You may or may not know that over the past year, Facebook have been working to determine how the platform can be used in a work capacity – via its news feeds, groups, and messaging. If you look at Facebook you’ll find there’s now a separate page login, a separate mobile app, and a Messenger app for your work. If you’ve not seen it, take a look at the link here.
At first we wondered whether Facebook’s end game was about creating a real competitor against the formidable force of LinkedIn, currently valued at 26 billion dollars, but now it appears the plans are considerably more ambitious. Instead of aiming to create a direct LinkedIn competitor per se, Facebook appear to be planning to encourage businesses to use their social graph technology in-house. This Facebook mindshift will enable employees to communicate with one another at work, leaders to interact with business partners – and will even enable the forging of new business relationships via the power of shared contacts.
The list of possibilities becomes endless if you consider how new Facebook for Work apps might be created by an organisation using Facebook’s APIs
With an existing Facebook user base of 1.6 billion people, the interface is certainly already usable, and it would appear to be fairly easy to migrate its user base and start using it to share information about everyday work activities. Facebook’s recent move to encourage Facebook Pages for businesses, along with the launch of tools to create intelligent chat bots to encourage direct customer communication via Facebook Messenger, would appear to fit perfectly into such a strategy.
It doesn’t take a giant leap of imagination to see how employees might be invited to meetings through Facebook Events, how they might create a Facebook Page for a particular project or team, brainstorm creative ideas or see notifications about project progress. Add to this the use of Facebook Messenger video conferencing, or quick-fire response text questions whilst on the move. The list of possibilities becomes endless if you consider how new Facebook for Work apps might be created by an organisation using Facebook’s APIs. As with the regular Facebook, privacy settings could be used in companies to create sub-groups, private pages, groups, and events, sharing this information selectively and confidentially.
It’s easy to imagine how an employee might receive a notification telling them they’ve just been paid or maybe have a holiday request granted (cue Facebook ad recommending all inclusive trip to the Maldives)
And just imagine if all that new information were made available for a company centrally, to search through, to analyse, and to act upon – like a continuous feed of invaluable in-house data. Facebook and Twitter call this ‘firehose’ access. Analyses could be run centrally for all manner of tasks, and Facebook have produced a White Paper on security and how they plan to look after your data. This programme of work is being taken very seriously, and for good reason as security will be a defining factor.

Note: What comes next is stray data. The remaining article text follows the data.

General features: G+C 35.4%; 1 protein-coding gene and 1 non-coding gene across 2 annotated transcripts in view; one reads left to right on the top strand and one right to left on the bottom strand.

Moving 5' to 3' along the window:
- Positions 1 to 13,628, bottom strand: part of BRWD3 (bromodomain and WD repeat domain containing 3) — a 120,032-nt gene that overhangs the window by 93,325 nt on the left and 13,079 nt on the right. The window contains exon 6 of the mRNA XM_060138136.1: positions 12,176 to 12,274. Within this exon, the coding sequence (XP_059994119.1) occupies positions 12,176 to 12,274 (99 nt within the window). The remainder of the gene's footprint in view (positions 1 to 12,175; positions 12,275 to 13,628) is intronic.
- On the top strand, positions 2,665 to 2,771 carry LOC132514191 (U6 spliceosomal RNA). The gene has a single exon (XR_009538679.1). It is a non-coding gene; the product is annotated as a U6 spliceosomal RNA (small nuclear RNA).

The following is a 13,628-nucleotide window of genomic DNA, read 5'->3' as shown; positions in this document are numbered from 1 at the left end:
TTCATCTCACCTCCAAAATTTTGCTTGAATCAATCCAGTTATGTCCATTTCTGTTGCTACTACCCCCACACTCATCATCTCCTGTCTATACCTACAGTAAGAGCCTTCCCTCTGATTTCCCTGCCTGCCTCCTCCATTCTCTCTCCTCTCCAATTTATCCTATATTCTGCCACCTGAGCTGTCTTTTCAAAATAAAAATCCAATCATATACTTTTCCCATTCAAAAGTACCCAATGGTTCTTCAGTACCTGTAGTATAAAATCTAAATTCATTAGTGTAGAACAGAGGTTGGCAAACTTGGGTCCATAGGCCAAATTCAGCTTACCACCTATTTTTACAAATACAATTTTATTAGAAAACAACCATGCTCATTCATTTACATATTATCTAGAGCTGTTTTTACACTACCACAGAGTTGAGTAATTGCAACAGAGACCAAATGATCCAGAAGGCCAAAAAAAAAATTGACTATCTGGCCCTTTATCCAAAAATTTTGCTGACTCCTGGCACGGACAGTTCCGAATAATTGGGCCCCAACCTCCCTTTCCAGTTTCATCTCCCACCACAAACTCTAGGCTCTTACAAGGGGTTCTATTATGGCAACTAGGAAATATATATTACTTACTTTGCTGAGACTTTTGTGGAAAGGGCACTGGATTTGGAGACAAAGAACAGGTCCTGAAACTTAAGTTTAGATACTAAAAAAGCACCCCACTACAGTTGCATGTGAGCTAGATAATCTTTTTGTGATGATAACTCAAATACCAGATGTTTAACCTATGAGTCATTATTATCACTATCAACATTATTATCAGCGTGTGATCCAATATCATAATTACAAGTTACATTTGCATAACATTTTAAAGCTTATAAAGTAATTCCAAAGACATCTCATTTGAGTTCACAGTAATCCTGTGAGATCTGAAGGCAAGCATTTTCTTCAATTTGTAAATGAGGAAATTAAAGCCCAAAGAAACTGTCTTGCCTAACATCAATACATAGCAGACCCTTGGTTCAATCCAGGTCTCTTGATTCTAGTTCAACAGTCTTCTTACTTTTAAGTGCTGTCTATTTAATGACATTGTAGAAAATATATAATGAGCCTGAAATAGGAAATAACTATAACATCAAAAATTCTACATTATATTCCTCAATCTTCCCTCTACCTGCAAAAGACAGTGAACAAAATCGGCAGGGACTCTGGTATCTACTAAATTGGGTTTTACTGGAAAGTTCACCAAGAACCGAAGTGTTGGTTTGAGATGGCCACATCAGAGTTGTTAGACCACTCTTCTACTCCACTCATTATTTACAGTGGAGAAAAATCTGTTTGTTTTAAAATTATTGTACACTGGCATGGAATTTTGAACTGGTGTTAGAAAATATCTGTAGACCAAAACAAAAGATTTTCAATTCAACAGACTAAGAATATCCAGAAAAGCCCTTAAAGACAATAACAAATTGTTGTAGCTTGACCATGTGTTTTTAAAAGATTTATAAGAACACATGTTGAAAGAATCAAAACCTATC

How are third-party apps going to get in on the action?
The likes of Salesforce or Dropbox could fit snugly into a user’s profile page on Facebook for Work, with their existing work applications that make use of Facebook Connect technology and allow employees to log in using their Facebook for Work account. It’s easy to imagine how an employee might receive a notification telling them they’ve just been paid or maybe have a holiday request granted (cue Facebook ad recommending all inclusive trip to the Maldives).
So what if Facebook’s ambitions are far greater than creating an elaborate LinkedIn? Are they planning to offer their own integrated native services? It’s quite possible there is an ambition to compete with a whole bunch of existing business services, from Shutterstock to Mailchimp – and why not? They could even enable an asymmetrical social graph and compete with Twitter. There are a wealth of possibilities including the creation of an employment portal for employers’ recruiters to span across organisations, a bit like LinkedIn, enabling recommendations from existing employees and employees in different organisations. You get the idea.
So what does the future look like?
If you sign up for Facebook for Work, we expect you to see an alarmingly pertinent newsfeed – ultimately with B2B adverts related to your work, job ads to tempt you away from your place of work, and sundry business opportunities that suit your very particular demographic. Let’s face it, where best to advertise if you can target seniors in an organisation who have the authority to buy products and services? We’re also predicting that Facebook will create a commercial app ecosystem through their APIs – almost adopting an Operating System approach and encouraging integration from all manner of third-party and popular services. Importantly, all these interactions will be quintessentially social, shareable, collaborative – and accessible.
It wouldn’t be so unusual for Facebook to target the business market after its global success in dominating the social graph, especially when you consider that enterprise software spend last year was estimated by Gartner to be $344bn. Microsoft has recently purchased Yammer for $1.2bn to enable collaborative working via a social networking infrastructure – and Slack is relatively new on the market but its chat tool is already popular in project management and software engineering management and is pliable for bespoke development.
Facebook is already piloting the technology with large companies like Heineken and the Royal Bank of Scotland, and they’re still accepting pilots, so we’re excited to see the results – perhaps especially so because Facebook for Work is being developed in London.
Now, Facebook for Dating? Watch this space…